Travel News: July 6, 2018

Mumbai India

Boeing to acquire 80% of Embraer’s commercial aircraft division
Travel Weekly

Boeing has agreed to purchase 80% of Embraer’s commercial aircraft division.

The transaction, which values Boeing’s share at $3.8 billion, would be undertaken through the formation of a joint venture.

The move would give Boeing a leading position in the regional jet market of 70- to 90-seat aircraft, a segment in which it does not currently compete. It also would boost Boeing’s position to compete in the small mainline jet market with the newly formed partnership between Airbus and Bombardier’s C-Series of 100- to 150-seat aircraft.

 

UNESCO Adds 19 New World Heritage Sites
Travel Pulse

UNESCO has added 19 new sites and extended another to its coveted World Heritage list this summer.

The United Nations cultural agency’s World Heritage Committee recently met in Bahrain to agree on which landmarks should be given legal protection under international treaties.

In addition to Mexico’s Tehuacan-Cuicatlan Valley, newcomers include Germany’s Naumburg Cathedral, Fanjingshan, China and Turkey’s Gobekli Tepe, also known as Potbelly Hill. The latter recently reopened to visitors following construction on its roof, according to ABC News.

 

The Busiest Days for US Air Travel Are Already Here
Bloomberg

If you’re looking to avoid the big crowds at the airport, you might delay traveling until — get this — Thanksgiving or Christmas. Contrary to popular belief, airlines carry thousands more people on some days in June, July and August than around the end-of-year holidays.

American Airlines Group Inc. expects to fly 692,300 people on July 8, making it the busiest day this summer. It will operate 6,892 flights on July 13 and again on July 20, the most so far this year. The carrier’s most-crowded day last summer was June 30, when it flew 698,300 people. By contrast, American’s biggest day in November involved 677,317 passengers, and its heaviest day in December, 682,390.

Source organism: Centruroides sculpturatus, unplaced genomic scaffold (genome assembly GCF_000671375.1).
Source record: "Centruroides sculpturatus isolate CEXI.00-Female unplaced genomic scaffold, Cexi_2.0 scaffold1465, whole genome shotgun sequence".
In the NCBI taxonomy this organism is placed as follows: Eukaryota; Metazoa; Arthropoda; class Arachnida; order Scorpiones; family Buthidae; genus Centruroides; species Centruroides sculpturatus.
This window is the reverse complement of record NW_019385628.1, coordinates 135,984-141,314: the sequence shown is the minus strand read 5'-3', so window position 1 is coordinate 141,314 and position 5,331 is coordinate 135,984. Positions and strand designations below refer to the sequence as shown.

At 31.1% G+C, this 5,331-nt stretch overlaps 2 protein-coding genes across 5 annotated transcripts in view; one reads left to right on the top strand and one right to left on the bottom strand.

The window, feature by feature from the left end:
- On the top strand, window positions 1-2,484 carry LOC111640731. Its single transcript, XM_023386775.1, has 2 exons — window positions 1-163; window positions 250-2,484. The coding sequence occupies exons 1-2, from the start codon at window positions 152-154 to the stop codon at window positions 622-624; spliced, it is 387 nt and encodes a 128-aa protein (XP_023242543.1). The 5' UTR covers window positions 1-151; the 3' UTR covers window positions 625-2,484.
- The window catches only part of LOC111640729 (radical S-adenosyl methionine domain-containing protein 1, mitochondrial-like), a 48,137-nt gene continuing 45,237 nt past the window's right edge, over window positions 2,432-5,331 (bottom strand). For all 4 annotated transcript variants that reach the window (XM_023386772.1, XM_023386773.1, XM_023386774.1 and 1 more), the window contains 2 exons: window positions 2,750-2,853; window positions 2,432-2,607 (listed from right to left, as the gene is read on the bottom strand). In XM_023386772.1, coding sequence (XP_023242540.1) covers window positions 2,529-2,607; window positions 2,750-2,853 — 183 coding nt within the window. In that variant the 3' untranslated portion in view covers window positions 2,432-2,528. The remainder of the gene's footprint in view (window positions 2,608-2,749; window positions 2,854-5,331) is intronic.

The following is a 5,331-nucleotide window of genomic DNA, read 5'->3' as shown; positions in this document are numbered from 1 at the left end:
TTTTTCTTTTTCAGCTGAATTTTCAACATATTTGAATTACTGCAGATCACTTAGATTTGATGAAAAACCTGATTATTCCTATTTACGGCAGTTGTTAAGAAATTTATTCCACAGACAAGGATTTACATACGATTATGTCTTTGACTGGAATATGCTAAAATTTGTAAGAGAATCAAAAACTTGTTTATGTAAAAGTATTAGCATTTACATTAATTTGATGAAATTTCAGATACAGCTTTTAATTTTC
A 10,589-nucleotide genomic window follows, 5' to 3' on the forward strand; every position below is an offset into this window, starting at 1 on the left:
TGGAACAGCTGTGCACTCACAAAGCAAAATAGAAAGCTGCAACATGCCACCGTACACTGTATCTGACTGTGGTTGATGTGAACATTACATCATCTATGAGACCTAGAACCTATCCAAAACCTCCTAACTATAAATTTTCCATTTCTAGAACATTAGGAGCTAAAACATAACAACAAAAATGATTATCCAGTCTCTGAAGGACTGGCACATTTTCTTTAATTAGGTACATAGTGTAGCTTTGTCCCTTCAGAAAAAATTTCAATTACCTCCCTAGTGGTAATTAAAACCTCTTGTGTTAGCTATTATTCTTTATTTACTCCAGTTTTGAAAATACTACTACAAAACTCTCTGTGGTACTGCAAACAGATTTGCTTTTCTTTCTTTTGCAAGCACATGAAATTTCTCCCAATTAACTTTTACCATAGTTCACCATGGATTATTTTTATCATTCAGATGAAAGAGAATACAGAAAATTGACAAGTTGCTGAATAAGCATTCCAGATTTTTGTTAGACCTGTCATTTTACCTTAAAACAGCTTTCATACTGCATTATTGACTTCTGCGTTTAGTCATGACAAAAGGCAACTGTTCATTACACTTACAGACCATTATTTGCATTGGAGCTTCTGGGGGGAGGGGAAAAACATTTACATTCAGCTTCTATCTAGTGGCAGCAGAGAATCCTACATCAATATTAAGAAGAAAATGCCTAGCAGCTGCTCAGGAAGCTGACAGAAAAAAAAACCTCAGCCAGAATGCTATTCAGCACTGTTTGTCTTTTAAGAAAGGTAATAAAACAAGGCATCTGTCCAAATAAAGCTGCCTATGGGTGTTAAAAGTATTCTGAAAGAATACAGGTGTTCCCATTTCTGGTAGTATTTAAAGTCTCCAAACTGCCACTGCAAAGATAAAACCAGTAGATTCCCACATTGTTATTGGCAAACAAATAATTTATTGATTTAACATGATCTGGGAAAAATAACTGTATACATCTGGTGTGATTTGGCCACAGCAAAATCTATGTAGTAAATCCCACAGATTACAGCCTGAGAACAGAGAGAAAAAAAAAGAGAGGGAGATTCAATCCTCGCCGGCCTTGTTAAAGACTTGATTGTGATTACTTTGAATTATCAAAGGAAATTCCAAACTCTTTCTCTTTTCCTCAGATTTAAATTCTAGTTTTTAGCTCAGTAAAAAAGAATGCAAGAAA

Sydney Airport Kicks Off Test to Replace IDs With Facial Recognition
Gizmodo

This week, some passengers traveling through the international airport in Sydney, Australia will be the first guinea pigs in a program that intends to replace the passport with facial scans. The check-in process may surely become less of a headache, but at what price?

Select passengers flying with Qantas Airways will have the chance to pass through check-in, baggage drop, lounge access, and boarding without needing to show their passport. That’s assuming the system works properly, at least. Australia has dedicated $94 million over five years for its Seamless Traveler system and the program is still far from being ready to handle the 43 million travelers who pass through the Sydney Airport each year.

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By: Matt Long

Matt has a true passion for travel. As someone who has a bad case of the travel bug, Matt travels the world in order to share tips on where to go, what to see and how to experience the best the world has to offer. Also follow Matt on Twitter, Facebook and

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